Archive for January, 2009

CVV and Conversion Rates

Yesterday on the Intellivative blog, there were two interesting blog posts:

  1. AVS & CVV: When to use it and why?
  2. Does CVV affect e-commerce conversion rates?

The second one is the most intriguing to me because it presents a quandary for e-commerce businesses.  CVV–that 3-digit code on the back of the credit card–is one of the recommended practices for fighting fraud; yet, if you use it on your e-commerce site, it appears that it might actually reduce the number of orders you may get from your site. The surprising mythbuster comes from the E-commerce Checkout Report from Get Elastic, which found:

Conversion rates were a full 40% higher where Top 100 retailers did not request a CVV (Card Verification Value), yet over 55% of them do.

The other interesting part about it was even though conversion rates were higher when the e-tailers didn’t use the card code, still over 55% of them still use it–which implies that either they didn’t know their conversion rate might be higher without it (did they try an A/B test on CVV code?) or that the fraud reduction benefits of the CVV code outweigh the potential higher conversion rate.

As a consumer, I think I would like it better if the site did ask for my CVV code–it shows they’re doing the due diligence to check for fraud which not only protects them, it helps me, the consumer. After all, if someone is out there trying to use my credit card (who wouldn’t have the CVV number), wouldn’t it be better if they were inhibited in their spending spree by web sites who do check the CVV code?

I always thank people who ask to see my ID with my credit card–they’re protecting me by doing that. Even though it’s a hassle for me to get out my ID and show it to them, I’d much rather they ask for it and make sure that I am the rightful owner of the card.

But apparently I’m an oddity. Either the CVV code is too complicated to find–or too much work to enter for many consumers shopping at the top 100 e-commerce web sites. Or maybe consumers just aren’t aware that the card code actually helps protect their identity and their credit card?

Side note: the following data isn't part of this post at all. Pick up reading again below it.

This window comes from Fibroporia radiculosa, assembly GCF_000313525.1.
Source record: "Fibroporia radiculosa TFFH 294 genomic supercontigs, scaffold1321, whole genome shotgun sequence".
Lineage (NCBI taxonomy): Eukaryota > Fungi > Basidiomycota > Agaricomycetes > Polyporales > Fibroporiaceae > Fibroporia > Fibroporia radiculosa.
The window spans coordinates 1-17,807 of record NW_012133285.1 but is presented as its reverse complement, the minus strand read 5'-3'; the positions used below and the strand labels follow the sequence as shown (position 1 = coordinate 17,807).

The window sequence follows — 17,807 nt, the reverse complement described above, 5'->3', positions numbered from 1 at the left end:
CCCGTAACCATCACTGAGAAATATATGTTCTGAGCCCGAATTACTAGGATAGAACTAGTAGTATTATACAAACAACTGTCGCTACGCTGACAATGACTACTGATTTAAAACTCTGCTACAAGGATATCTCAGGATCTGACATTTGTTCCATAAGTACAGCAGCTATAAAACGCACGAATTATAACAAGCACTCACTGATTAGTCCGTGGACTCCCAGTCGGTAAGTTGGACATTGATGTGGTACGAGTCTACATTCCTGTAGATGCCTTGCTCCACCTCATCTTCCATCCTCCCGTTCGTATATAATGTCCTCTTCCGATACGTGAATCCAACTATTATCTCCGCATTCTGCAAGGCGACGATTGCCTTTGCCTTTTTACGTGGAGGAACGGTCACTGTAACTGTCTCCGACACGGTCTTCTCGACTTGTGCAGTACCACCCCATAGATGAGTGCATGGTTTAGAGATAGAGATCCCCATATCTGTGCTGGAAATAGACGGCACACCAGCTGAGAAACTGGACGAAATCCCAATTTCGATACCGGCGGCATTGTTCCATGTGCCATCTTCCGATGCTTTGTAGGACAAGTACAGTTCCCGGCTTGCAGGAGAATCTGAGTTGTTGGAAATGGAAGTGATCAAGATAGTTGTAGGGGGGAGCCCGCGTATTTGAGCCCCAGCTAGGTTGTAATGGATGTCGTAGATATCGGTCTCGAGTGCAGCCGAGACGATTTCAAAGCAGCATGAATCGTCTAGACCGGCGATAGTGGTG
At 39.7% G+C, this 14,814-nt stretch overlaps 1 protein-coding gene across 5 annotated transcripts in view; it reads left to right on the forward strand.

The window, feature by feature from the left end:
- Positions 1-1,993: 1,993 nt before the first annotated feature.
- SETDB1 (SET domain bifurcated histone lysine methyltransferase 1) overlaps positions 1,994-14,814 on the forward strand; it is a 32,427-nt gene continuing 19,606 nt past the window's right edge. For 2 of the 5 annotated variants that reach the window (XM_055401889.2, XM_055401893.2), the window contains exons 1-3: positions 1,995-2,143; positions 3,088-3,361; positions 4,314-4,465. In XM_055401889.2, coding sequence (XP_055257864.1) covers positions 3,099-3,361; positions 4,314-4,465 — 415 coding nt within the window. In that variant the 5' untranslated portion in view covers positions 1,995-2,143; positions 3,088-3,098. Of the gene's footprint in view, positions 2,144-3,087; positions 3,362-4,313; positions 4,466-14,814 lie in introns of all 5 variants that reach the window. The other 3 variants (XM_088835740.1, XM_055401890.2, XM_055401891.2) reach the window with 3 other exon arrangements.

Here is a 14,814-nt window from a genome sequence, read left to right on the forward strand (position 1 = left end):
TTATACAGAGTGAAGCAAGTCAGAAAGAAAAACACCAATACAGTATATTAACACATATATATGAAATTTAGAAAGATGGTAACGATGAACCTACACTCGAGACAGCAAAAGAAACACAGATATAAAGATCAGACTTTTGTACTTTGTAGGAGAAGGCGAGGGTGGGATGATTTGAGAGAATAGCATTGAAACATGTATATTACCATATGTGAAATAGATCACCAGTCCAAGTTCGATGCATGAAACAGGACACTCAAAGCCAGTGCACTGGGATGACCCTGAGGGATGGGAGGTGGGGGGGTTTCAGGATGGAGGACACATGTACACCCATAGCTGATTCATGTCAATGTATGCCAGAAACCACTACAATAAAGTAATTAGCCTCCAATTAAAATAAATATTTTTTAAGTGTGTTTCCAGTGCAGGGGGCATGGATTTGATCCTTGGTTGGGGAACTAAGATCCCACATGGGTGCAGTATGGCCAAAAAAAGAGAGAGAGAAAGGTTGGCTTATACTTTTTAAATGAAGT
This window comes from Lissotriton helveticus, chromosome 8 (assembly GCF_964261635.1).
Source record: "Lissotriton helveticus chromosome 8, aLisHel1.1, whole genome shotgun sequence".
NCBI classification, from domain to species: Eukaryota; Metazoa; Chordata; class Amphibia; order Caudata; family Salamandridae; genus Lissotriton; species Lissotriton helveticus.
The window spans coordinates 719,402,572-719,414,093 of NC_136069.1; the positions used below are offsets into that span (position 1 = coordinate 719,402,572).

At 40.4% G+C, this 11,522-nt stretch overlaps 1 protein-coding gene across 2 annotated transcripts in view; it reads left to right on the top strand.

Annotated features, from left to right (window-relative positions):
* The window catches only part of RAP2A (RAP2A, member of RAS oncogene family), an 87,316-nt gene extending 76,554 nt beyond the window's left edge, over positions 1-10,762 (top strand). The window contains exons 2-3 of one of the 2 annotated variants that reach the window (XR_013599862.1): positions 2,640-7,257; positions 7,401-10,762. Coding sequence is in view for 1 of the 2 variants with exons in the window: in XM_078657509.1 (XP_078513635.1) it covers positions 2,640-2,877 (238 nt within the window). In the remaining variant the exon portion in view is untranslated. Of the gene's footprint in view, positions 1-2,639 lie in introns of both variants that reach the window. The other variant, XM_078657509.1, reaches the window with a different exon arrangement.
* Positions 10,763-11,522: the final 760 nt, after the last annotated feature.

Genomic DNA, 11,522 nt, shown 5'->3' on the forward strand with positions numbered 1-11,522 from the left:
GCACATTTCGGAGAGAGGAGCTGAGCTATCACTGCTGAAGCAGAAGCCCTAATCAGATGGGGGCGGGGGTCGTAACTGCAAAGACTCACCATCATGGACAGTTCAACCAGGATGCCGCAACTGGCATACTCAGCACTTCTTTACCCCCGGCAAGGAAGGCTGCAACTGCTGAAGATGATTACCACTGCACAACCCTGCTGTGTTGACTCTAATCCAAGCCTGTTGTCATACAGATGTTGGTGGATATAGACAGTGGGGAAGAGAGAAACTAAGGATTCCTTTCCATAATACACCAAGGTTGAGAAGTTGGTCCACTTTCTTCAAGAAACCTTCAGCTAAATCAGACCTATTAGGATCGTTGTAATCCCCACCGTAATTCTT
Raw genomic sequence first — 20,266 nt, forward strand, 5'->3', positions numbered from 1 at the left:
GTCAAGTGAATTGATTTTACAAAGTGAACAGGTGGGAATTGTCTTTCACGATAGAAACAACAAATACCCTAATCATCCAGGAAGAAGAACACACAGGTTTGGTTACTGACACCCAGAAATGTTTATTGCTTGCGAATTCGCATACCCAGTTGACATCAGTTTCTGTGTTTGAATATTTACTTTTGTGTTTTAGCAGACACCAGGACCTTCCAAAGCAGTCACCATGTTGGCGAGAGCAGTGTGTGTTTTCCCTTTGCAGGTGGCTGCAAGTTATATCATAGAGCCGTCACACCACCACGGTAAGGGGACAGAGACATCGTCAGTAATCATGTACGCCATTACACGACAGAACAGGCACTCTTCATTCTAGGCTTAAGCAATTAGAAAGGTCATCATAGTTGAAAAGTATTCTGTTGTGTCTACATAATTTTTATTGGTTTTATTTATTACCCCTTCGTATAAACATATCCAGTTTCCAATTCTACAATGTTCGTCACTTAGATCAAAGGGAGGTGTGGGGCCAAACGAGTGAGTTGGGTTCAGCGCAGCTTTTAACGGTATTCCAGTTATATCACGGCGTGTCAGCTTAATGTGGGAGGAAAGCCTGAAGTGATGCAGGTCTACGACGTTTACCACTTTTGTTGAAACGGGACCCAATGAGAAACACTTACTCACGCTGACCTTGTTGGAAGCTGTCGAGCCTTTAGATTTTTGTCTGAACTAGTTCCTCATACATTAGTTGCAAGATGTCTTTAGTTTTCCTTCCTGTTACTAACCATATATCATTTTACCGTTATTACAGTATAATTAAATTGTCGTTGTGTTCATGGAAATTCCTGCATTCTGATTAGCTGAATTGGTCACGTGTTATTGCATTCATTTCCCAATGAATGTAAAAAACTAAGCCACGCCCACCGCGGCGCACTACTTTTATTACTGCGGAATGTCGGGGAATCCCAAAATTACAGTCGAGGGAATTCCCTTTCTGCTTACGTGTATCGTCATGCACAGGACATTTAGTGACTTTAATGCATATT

Thanks to Get Elastic for putting the work into this study and challenging our paradigms.

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ProQuo: An easier way to get rid of junk mail

Several months ago, I found a site that claimed it would help reduce the amount of junk mail I get. I wasn’t sure it would work, but I thought I’d give it a try and see how things went. What I’ve noticed since I started this is that I get a lot less junk mail–between that and signing up for e-billing for all the bills I can, on some days we don’t have ANYTHING in the mail box. My goal is to get rid of all the unnecessary paper and junk that we get every day.

The problem with junk mail is we all get on a lot of lists. It takes a lot of vigilance to get your name removed from all those mailing lists (let alone to know what mailing lists you’re on!)

ProQuo helps you discover which lists you’re on and allows you to get off of most of them with just a click of a button. There are some lists where you have to go on another web site to opt out of their list, but wow does this simplify things. It’s not a one-time shot–you have to go back a few times and get off new mailing lists your name slipped onto, but it is awesome.

The site is organized very well with big buttons that are clearly labelled. You can make sure you still get the catalogs and mail that you want, and get off all the rest of the lists that you don’t want.

Check it out: http://www.proquo.com/

Gratitude on the iPhone

iPhone Gratitude AppHere’s a usable app for your iPhone or iPod touch–one that can bring positive energy and change to your life.  Happy Tapper makes gratitude journals even easier.

I was introduced to gratitude journaling a few months ago. The idea is to write down the positive things that happened to you that day–ending your day each day on a positive note. My daughter and I started doing this, using traditional paper journals, but sometimes we are running late and we don’t have enough time to write at night. If we had Happy Tapper, perhaps we could actually do our gratitude journals every day!

In this virtual gratitude journal, you enter five things you are grateful for each day, then rate the day. You can even add a picture if you want. Then the application gives you a little inspirational quote as a reward for doing your journaling. And you can change the look of it to suit your own tastes. That’s better than our static paper journals–and a whole lot faster!

I’m really impressed with the usability of this little gem. My 9-year-old daughter picked it up and figured it out right away.

Check it out at happytapper.com.